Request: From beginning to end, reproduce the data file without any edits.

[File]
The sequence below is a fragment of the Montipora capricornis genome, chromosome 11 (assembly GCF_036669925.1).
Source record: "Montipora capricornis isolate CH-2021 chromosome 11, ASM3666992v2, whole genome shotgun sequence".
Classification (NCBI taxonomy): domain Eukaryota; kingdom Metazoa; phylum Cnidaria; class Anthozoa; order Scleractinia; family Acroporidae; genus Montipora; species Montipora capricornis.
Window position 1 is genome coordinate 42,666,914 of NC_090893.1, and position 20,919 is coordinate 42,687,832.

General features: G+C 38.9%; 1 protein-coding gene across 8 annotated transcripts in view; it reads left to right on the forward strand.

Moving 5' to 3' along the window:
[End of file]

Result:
The sequence below is a fragment of the Montipora capricornis genome, chromosome 11 (assembly GCF_036669925.1).
Source record: "Montipora capricornis isolate CH-2021 chromosome 11, ASM3666992v2, whole genome shotgun sequence".
Classification (NCBI taxonomy): domain Eukaryota; kingdom Metazoa; phylum Cnidaria; class Anthozoa; order Scleractinia; family Acroporidae; genus Montipora; species Montipora capricornis.
Window position 1 is genome coordinate 42,666,914 of NC_090893.1, and position 20,919 is coordinate 42,687,832.

General features: G+C 38.9%; 1 protein-coding gene across 8 annotated transcripts in view; it reads left to right on the forward strand.

Moving 5' to 3' along the window: